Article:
Today, a colleague I don't know very well yet complimented me by saying, "I know you have a lot going on, but you always have a smile on your face." I appreciated that interaction, and I answered by saying, "Well, there are really only two options, right?"
Still, I have not always been able to keep the smile going. I'm not talking about times when it's valuable to feel other things, but about maintaining a general sense of positivity. It can be difficult to keep a forward-looking, hopeful mentality if the people around me are stressed out or negative; I find I absorb those feelings like a sponge. That energy is so defeating, and it can be hard to climb out of that hole.
I am extremely fortunate to work in a space with three unusually positive people. Two are consistently nurturing, calm, and open-minded, and the third is unfailingly patient and funny, no matter how many needs or tasks present themselves throughout the day. I have more energy because I am around these people, and I realize I am mirroring their positive demeanor. I hope to be the kind of person who brings that same sense of encouragement to others, no matter what is going on around me.
"Lighthouses don't go running all over an island
looking for boats to save.
They just stand there, shining."
- Anne Lamott
I've long been a fan of this quote by Anne Lamott, because this is a challenge for educational leaders, and, well, people. How do you exert positive influence without being overly insistent, or nosy, or ignorant about what people need most? How can you consistently be a force for good in a system that relentlessly demands your time and attention?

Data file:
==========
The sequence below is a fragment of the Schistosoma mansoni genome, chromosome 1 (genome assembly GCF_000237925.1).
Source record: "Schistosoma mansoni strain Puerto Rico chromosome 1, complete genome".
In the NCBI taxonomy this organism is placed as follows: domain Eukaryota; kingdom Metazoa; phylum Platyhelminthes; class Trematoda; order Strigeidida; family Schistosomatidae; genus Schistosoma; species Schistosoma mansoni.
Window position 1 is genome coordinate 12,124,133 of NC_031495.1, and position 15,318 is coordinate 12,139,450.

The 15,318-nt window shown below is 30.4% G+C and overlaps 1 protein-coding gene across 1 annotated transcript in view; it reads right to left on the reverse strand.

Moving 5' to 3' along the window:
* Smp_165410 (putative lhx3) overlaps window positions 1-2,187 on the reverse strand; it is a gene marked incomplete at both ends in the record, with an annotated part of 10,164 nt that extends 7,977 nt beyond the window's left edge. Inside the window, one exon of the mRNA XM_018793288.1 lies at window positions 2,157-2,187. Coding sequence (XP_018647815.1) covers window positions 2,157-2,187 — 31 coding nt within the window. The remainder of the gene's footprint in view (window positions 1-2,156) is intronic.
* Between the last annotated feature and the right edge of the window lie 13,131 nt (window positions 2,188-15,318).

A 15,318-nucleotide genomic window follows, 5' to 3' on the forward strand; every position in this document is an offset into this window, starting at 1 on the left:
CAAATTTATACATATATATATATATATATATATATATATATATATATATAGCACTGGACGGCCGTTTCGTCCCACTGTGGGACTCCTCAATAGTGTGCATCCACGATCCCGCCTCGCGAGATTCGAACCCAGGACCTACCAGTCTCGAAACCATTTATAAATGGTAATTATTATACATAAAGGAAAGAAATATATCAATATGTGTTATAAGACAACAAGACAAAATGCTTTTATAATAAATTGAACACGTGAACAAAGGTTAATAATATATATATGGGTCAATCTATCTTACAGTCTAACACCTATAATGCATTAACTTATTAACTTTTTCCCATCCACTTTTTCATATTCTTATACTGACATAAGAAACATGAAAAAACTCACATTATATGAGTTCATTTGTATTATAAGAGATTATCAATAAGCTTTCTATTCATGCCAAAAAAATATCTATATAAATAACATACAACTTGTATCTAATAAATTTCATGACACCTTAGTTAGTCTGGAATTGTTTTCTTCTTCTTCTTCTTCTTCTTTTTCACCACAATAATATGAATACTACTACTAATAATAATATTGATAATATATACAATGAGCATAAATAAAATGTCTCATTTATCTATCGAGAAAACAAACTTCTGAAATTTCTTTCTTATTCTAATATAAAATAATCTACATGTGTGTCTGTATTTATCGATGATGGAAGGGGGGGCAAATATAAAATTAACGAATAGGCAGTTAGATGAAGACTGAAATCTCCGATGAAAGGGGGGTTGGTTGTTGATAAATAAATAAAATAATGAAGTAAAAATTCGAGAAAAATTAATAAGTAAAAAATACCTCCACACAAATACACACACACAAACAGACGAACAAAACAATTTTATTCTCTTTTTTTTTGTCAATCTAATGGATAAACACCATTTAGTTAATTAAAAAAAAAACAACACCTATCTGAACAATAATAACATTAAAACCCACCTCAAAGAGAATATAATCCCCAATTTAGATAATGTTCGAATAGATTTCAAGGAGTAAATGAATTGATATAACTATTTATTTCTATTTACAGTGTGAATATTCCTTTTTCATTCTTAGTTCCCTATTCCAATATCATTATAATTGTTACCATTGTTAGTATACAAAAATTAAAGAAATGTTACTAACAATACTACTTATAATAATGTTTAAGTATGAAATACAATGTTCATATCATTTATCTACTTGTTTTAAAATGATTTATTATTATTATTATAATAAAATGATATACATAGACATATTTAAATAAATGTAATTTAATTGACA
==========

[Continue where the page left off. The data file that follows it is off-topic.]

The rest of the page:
With all due respect to the insightful Ms. Lamott, I don't think there's any "just" involved in shining. Offering ideas and kindness to people requires energy, and sustaining the light so it is accessible when people need it is an art. Not everybody will see the shine coming from a lighthouse, but it's invaluable to those in the shadows nearby, trying to find their way.
It can be easy for teachers to doubt ourselves, or even to cover up our light and be consumed with a thousand small things. "When I finish this task," we tell ourselves, "Then I will take time for what will really make a difference." But there are always more tasks on the list.
I have been incredibly fortunate to witness the shine of some amazing educators who have informed and shaped my path and my view. I hope to be a shiny teacher - not the one who talks the most or has the prettiest classroom or the most social media attention - but one who knows what matters, and keeps the light focused there. I invite you to shine, too.
I've had the privilege of working with hundreds of students and families in IA, CT, NC, MO, TX, and Canada.